Escape the Hell of Black Mesa

With finesse and intelligence, French sociologist and writer Catherine Gucher, winner of the Québec-France Marie-Claire Blais Prize in 2017 for Transcolorado, returns this year with a novel inspired by the Black Mesa coal mining scandal in the southwest.

Escape the Hell of Black Mesa

With finesse and intelligence, French sociologist and writer Catherine Gucher, winner of the Québec-France Marie-Claire Blais Prize in 2017 for Transcolorado, returns this year with a novel inspired by the Black Mesa coal mining scandal in the southwest. the United States. Through her characters, many of whom are from the Navajo community, she plunges into the heart of an ethnocide. Poussières noirs is a shock novel, which nevertheless shows a glimmer of hope in the suffocating darkness.

Catherine Gucher transports readers into the world of the Navajo people in this third novel. Hokee, fruit of the rape of the beautiful Yanaba by a general of the Bureau of Indian Affairs, watches his clan go from bad to worse, from the cliffs of Black Mesa. A mining company imposes its black hell on everyone and puts pressure on its community.

The men and women of the Navajo people, driven from their land, in search of hope and resilience, begin a long wandering north, told through the uncompromising eyes of Hokee.

Catherine Gucher, very interested in the literary movement of nature writing, is passionate about this universe where nothing is going right. She made it a moving story. A general questioning on the land, on the ownership of the land, on the nature of the land, is at the origin of the book, she explains.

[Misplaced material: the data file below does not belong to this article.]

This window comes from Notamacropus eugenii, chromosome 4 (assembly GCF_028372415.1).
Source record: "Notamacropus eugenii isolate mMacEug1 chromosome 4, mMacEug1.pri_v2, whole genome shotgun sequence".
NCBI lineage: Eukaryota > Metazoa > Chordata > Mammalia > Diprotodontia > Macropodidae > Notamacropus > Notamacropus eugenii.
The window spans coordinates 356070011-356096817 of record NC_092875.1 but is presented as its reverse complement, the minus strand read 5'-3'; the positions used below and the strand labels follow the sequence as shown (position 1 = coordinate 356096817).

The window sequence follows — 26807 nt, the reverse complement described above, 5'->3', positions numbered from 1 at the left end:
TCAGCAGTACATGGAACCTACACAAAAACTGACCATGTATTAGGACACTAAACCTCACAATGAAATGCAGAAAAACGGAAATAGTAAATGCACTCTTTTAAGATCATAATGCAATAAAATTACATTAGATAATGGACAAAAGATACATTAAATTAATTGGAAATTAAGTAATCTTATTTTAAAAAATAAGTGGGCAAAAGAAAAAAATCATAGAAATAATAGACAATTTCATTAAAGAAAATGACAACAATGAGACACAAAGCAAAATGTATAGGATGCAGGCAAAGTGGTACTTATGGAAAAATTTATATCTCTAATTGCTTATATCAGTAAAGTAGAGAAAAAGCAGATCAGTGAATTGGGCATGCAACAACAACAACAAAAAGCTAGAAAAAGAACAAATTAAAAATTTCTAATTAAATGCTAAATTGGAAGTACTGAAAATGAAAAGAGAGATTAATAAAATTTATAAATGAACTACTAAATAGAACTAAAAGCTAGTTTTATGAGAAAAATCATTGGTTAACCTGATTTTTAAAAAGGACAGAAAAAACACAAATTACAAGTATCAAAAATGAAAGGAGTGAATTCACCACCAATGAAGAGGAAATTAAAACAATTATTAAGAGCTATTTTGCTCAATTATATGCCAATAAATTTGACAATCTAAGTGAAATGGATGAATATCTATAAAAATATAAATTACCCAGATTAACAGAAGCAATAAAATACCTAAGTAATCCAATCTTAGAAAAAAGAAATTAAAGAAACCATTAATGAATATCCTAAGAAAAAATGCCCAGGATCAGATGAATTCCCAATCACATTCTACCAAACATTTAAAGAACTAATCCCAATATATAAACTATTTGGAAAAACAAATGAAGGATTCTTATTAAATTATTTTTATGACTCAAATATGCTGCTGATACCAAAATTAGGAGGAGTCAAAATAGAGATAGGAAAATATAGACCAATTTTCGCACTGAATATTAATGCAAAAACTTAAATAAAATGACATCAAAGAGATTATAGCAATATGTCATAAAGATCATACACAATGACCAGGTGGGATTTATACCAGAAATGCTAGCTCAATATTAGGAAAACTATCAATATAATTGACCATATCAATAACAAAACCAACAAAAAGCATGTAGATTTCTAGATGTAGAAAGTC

“On the one hand, for some populations, the land is completely sacred and it practically grounds humanity. On the other hand, in the modern, capitalistic world, land is first and foremost something that can be exploited for profit. The ecological question, so topical at the moment, shows that there are lots of people who will probably find themselves driven from their land, due to rising waters, the climate problem and exploitation. »

The Navajos

About the Navajos, she finds it emblematic to see that this people has such a symbolic, spiritual relationship with a sacred dimension of the land and is confronted with mining operations that are totally beyond them.

“I found it very interesting to discuss all this culture, the rituals, this completely spiritual dimension, in this context where, today, the land has become a property. And an increasingly precious asset that will be coveted everywhere. »

The sociologist also likes to observe how populations are shaped by the landscapes where they live and how they shape these landscapes.

"The great American spaces, for me, are really the dream universe and I'm interested in seeing how there, there are populations who live, in harmony or not, with these universes and these landscapes. But I have never been there, so everything is the fruit of my imagination and a work of documentation. »

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